Movie Reviews
About Me


Current Reviews
Four-Star Movies

The Life Aquatic With Steve Zissou (2004): ***½

Directed by Wes Anderson

The Life Aquatic with Steve Zissou
is the damnedest movie. I thought it was incredibly entertaining, but I can't in good conscience give it four stars.

It would seem to have everything going for it, and indeed it almost does. It has a fantastically designed cutaway boat set. It has a cast of hilarously straight-faced actors playing quirky and unique characters. It has stop-motion animation by the guy who made The Nightmare Before Christmas and James and the Giant Peach. The comedic plot includes such things as a hijacking at sea by pirates, and a bunch of oceanographers and filmmakers staging an armed rescue attempt. It's all really, really hilarous.

But it was kinda doomed from the start. Steve Zissou (Bill Murray), the man around whom the film revolves, is by design an inscrutible character. He seems to be almost sleepwalking through the entire film, which makes the pacing crawl rather than zing by. Even in action scenes he has a very bland expression. I know Wes Andeson's films enough to know that this is on purpose, and it usually wouldn't be a problem—his films are filled with distant and unknowable types of characters, but somehow also full of honest, brutal, and strong underlying emotions (well, except maybe for Bottle Rocket, but that film just had so much energy). But for some reason this films ultimately fails to have any sort of emotional core. The relationship between Zissou and his maybe son (Owen Wilson) sputters around some sort of emotional resonance, but never reaches it, even in scenes that should be very emotional. The characters don't seem really to grow or change all that much. Even at the end of the film, Steve Zissou's final statement falls flat. Does he really believe it? It doesn't really seem like it, but if not, what was the point of it all? Everything seems such a drain on him that it almost becomes a drain on the viewer—my wife for one thought the film dragged and dragged, and because there's no real emotional through-line, it kind of does. It simply doesn't have enough energy to distract you from the fact that it's really hard to care about what happens.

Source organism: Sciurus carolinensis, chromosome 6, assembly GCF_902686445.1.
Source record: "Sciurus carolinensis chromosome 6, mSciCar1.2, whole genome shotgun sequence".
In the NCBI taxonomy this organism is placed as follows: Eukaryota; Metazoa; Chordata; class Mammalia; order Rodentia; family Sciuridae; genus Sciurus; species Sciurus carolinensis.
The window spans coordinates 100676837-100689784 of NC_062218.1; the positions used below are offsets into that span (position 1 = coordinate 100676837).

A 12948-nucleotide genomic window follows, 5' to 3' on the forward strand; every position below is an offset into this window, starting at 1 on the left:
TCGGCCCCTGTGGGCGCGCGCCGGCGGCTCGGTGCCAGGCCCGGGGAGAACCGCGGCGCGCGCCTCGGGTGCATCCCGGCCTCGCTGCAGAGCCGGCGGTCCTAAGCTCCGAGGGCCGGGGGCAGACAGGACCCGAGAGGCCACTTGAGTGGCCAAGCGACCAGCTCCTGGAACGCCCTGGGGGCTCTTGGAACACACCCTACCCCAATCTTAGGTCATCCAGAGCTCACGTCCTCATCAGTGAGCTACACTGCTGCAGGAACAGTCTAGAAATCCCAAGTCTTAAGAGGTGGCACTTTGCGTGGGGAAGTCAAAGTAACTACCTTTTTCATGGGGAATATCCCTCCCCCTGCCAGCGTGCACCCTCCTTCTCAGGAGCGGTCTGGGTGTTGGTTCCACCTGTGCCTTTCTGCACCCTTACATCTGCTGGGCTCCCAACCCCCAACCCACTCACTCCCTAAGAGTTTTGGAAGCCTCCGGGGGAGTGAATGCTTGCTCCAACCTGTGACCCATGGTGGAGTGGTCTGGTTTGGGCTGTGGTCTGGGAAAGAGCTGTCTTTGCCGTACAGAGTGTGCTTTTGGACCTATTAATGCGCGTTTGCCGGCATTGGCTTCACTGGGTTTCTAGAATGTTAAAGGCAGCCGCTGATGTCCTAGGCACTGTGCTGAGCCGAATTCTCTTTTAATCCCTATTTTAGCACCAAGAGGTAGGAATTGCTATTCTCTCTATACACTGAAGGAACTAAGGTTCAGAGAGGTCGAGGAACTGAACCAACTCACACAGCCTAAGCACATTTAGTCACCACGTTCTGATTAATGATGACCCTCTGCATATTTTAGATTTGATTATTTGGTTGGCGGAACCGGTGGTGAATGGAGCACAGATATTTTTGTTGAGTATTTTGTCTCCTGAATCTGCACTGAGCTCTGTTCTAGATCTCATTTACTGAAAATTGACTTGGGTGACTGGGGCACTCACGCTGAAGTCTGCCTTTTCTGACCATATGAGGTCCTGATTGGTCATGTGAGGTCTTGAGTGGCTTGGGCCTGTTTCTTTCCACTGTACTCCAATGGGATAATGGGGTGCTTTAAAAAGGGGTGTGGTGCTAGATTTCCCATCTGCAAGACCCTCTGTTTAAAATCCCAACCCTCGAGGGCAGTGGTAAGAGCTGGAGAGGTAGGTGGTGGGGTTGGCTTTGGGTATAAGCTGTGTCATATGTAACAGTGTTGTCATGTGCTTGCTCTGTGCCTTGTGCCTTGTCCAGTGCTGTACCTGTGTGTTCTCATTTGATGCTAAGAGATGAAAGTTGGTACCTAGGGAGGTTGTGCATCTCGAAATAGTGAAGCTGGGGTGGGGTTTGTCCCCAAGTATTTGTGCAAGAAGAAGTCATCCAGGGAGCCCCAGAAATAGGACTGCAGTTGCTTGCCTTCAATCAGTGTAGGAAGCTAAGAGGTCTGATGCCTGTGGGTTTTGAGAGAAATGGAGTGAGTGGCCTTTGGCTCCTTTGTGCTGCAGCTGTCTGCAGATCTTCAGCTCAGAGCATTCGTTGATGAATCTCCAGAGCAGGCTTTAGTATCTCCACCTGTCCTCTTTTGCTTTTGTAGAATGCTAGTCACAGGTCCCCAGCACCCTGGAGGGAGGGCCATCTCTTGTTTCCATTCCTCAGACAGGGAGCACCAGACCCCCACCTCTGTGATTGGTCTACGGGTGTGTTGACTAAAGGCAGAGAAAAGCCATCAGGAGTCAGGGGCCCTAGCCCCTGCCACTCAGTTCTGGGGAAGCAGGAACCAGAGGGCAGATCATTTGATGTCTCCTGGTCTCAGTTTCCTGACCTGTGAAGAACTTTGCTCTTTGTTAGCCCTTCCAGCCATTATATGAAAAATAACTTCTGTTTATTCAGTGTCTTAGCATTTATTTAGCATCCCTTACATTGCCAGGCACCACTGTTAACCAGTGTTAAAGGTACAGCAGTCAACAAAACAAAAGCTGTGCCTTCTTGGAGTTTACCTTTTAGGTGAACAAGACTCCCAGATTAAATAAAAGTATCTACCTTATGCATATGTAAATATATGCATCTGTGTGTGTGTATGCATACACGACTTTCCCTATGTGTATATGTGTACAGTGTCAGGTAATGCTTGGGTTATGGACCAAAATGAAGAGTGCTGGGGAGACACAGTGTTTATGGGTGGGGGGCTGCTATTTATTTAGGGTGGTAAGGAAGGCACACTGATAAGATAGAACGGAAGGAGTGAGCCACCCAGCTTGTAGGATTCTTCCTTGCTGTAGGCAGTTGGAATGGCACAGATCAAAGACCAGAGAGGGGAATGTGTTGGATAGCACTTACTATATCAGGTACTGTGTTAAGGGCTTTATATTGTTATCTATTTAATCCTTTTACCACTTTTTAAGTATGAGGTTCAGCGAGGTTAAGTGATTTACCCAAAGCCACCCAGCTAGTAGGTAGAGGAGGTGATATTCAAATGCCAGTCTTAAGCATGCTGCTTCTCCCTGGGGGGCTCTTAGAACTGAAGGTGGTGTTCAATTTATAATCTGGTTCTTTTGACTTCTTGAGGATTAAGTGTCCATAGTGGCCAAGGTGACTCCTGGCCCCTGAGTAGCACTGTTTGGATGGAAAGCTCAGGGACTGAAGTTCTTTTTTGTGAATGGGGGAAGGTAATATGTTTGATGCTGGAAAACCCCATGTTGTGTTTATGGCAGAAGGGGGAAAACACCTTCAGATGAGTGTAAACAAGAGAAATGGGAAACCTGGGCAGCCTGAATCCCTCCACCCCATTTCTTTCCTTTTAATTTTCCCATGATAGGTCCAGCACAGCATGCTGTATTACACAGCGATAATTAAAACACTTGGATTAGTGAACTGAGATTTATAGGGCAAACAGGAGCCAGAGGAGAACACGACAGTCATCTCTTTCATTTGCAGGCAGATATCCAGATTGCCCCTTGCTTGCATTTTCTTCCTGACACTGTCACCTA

The only exception is the final underwater scene in which the entire cast is gathered around Steve. It hints at deep, deep underlying emotions that could have been throughout the entire movie.

This may seem like a negative reviews, but I don't give three-and-a-half stars to movies I dislike. Taken individually, each scene in this film is a thing of comic, absurd brilliance. The film has the great stylism that is the trademark of Wes Anderson—at times it seems almost to have been made in the 70s (even though it presumably takes place in the present). Hilarious, painstaking details fill the frame to constantly delight and amaze with sheer filmmaking audacity.

It's almost enough. Almost.

[back] [top] [current reviews] [archives]